I saw one of the most disturbing things of my career recently — and that is really saying something.
This was a young woman, barely out of her teens, who presented with a tumor in her distal femur, by the knee. This was not a new diagnosis — it had first been noted in January or so, and diagnosed as a Primary B-Cell Lymphoma. By now, the tumor was absolutely huge, and she came to the ER in agonizing pain. Her physical exam was just amazing. The poor thing’s knee (or more precisely, the area just above the knee) was entirely consumed by this massive, hard, immobile mass about the size of a soccer ball. She could not move the knee; it was frozen in a mid-flexed position. She hadn’t been able to walk for months. The lower leg was swollen and red due to blood clots, and the worst of the pain she was having seemed due to compression of the nerves passing behind the knee. It was like something you see out of the third world, or historic medical textbooks. I have never seen its like before.
So we got her pain managed, of course, and I sat down to talk to her and her family.
What I learned was even more amazing. The patient had been seen by the finest oncologists in the region upon diagnosis. They had all recommended the standard treatment of a combined regimen of chemotherapy and radiation. She had, however, steadfastly refused this treatment. She preferred, she said, the “Gerson Protocol.” This is, she continued, “a way for the body to heal itself with a combination of detoxification and boosting the immune system.”
In a less grave situation I might have laughed and asked “So how’s that working for ya?” As it was, the tears from her only partially-controlled pain took any humor out of the situation. She was very frustrated that the Gerson therapy wasn’t working yet, but she did not perceive this as a failure of the treatment. Her theory was that the severity of her uncontrolled pain was keeping her immune system suppressed and preventing it from working. If, she hoped, she could just get her pain under control, she would finally start to get better.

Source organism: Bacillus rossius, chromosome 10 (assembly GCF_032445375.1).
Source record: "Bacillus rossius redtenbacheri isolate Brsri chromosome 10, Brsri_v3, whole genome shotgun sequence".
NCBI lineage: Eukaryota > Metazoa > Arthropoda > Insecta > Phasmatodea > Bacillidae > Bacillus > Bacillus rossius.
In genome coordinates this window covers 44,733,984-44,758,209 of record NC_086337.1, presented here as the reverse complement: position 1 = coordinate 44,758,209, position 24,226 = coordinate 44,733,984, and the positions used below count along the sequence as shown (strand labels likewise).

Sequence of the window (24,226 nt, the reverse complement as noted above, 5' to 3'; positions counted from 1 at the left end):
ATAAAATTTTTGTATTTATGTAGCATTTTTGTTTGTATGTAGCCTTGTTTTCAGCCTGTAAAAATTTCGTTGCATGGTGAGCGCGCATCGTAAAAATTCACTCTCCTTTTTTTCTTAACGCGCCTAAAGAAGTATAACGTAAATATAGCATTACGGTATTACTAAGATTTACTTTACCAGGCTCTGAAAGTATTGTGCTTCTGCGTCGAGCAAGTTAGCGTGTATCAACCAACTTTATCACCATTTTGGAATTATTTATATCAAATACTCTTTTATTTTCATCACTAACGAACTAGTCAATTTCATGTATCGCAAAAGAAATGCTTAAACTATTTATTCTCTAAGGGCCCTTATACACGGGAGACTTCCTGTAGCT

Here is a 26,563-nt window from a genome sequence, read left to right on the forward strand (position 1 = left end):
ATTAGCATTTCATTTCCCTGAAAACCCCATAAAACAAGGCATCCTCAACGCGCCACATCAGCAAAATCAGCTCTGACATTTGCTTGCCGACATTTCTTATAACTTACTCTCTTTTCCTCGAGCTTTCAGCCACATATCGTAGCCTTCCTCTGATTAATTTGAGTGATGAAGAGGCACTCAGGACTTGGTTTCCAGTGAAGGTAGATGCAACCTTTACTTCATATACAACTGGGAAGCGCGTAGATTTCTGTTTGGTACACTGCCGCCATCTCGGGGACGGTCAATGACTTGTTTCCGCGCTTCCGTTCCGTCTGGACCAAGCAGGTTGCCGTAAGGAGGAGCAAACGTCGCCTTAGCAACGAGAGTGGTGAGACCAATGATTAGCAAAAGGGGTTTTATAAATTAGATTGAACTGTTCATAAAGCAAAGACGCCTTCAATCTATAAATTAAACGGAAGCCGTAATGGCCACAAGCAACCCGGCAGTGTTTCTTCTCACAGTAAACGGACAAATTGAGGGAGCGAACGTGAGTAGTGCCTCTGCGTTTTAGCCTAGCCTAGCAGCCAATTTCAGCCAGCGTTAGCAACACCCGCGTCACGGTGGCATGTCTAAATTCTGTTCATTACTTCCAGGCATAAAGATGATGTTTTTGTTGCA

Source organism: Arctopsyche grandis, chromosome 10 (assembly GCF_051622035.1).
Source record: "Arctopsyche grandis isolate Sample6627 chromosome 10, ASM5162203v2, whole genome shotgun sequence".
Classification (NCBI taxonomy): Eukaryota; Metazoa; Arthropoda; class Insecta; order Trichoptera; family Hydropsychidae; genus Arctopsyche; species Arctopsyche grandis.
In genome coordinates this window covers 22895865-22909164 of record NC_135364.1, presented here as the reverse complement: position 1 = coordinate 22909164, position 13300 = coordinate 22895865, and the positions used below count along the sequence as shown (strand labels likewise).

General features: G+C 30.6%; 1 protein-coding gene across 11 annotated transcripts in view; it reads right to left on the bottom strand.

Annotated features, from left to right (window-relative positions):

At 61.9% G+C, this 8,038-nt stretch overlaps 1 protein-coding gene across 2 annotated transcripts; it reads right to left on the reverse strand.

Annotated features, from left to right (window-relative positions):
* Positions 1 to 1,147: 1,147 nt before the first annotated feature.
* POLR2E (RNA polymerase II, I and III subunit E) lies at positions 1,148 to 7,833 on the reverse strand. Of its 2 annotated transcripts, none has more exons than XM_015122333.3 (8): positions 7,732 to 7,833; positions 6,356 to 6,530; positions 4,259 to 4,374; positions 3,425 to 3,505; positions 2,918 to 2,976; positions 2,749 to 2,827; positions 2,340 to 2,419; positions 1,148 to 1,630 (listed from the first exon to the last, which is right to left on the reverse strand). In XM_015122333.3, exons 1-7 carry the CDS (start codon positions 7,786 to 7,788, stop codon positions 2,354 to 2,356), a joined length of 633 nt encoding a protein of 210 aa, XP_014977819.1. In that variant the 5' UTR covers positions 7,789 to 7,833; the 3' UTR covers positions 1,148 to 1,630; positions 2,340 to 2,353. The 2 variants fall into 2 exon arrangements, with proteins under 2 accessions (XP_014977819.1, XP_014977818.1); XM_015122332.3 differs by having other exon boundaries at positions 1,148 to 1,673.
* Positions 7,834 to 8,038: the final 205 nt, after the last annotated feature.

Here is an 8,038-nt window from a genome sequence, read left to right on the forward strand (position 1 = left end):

I spent a lot of time with this young lady. Listening as well as explaining. She was dead set against chemo, which to her mind was equated with the “toxins” which had caused her cancer in the first place. She wrote off the oncologists as pushing chemo “because that’s all they know how to do, and it never works.” She had, in fact, burnt all the bridges with the various oncologists who had treated her, and was now left with only a pain specialist and a primary care doctor trying to do what little they could for her. She was equally frustrated by doctors in general, who “won’t do anything to help me.”
I could see why she felt that way; when a patient refuses the only possible effective treatment, there is not really much we can do to help her.
I did what I could. I talked to both her doctors, and I called a new oncologist. The oncologist, a wonderful man, promised to make time to see her in his clinic, even fully forewarned of the “baggage” she would be bringing with her. She was happy to receive the referral, though I warned her that the new oncologist would be recommending more-or-less standard treatments. Ultimately, she went home and I was left to reflect on the futility of the situation and the absolute wickedness of the charlatans and hucksters out there who promote this sort of thinking. From the late Dr Gerson, to his modern-day counterparts Andrew Wakefield and Jenny McCarthy.
Most woo is harmless — but that’s because most woo is directed at chronic, ill-defined, or otherwise incurable conditions. Think chronic fatigue or fibromyalgia. Wave a magnet at somebody, get them to do a lot of enemas and go on a special diet, and you get to write a book and go on Oprah and collect a lot of money. If the subjects of the “magical thinking medicine” think they are better from the intervention, then so much the better.
But the really pernicious thing about allowing fantasy medical theories and treatments into the mainstream is that when they gain enough credence among the masses, they will tend to be used in place of real medical treatments that work. Like vaccines. Even the anti-vaxxers have a limited and indirect harm — of the many thousands of children who go unvaccinated, only a very few get measles and even fewer die. It’s a real harm, but one which is easy to miss if you’re not affected personally. But when woo supplants real medicine against lethal diseases that actually have effective treatments, the harm is so much more severe and so apparent that it cannot be left unrecognized. Because of the practitioners of “alternative” medical treatments who irresponsibly and dishonestly teach people to distrust medicine and embrace unscientific treatments, this young woman is enduring incalculable pain, and may well lose her life.
It’s sad, and it’s an outrage.
*This blog post was originally published at Movin' Meat*